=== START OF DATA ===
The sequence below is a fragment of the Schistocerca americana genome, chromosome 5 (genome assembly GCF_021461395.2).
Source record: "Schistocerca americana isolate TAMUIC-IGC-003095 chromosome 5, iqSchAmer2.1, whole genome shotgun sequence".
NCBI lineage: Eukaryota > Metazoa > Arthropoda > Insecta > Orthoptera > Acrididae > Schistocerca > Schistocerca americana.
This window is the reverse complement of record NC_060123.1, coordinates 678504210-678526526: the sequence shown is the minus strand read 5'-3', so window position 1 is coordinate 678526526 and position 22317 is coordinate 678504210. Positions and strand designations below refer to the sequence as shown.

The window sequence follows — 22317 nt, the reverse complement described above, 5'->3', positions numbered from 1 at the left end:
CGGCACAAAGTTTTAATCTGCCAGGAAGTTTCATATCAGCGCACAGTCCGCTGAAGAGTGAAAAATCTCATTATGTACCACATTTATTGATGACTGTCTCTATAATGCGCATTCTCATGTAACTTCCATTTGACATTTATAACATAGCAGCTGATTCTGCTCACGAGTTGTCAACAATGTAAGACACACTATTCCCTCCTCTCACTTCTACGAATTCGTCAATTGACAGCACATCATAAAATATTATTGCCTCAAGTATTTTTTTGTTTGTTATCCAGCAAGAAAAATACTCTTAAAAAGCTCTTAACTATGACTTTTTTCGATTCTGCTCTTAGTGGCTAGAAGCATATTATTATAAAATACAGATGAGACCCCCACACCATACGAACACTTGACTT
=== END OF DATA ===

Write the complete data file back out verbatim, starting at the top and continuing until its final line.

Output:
The sequence below is a fragment of the Schistocerca americana genome, chromosome 5 (genome assembly GCF_021461395.2).
Source record: "Schistocerca americana isolate TAMUIC-IGC-003095 chromosome 5, iqSchAmer2.1, whole genome shotgun sequence".
NCBI lineage: Eukaryota > Metazoa > Arthropoda > Insecta > Orthoptera > Acrididae > Schistocerca > Schistocerca americana.
This window is the reverse complement of record NC_060123.1, coordinates 678504210-678526526: the sequence shown is the minus strand read 5'-3', so window position 1 is coordinate 678526526 and position 22317 is coordinate 678504210. Positions and strand designations below refer to the sequence as shown.

The window sequence follows — 22317 nt, the reverse complement described above, 5'->3', positions numbered from 1 at the left end:
CGGCACAAAGTTTTAATCTGCCAGGAAGTTTCATATCAGCGCACAGTCCGCTGAAGAGTGAAAAATCTCATTATGTACCACATTTATTGATGACTGTCTCTATAATGCGCATTCTCATGTAACTTCCATTTGACATTTATAACATAGCAGCTGATTCTGCTCACGAGTTGTCAACAATGTAAGACACACTATTCCCTCCTCTCACTTCTACGAATTCGTCAATTGACAGCACATCATAAAATATTATTGCCTCAAGTATTTTTTTGTTTGTTATCCAGCAAGAAAAATACTCTTAAAAAGCTCTTAACTATGACTTTTTTCGATTCTGCTCTTAGTGGCTAGAAGCATATTATTATAAAATACAGATGAGACCCCCACACCATACGAACACTTGACTT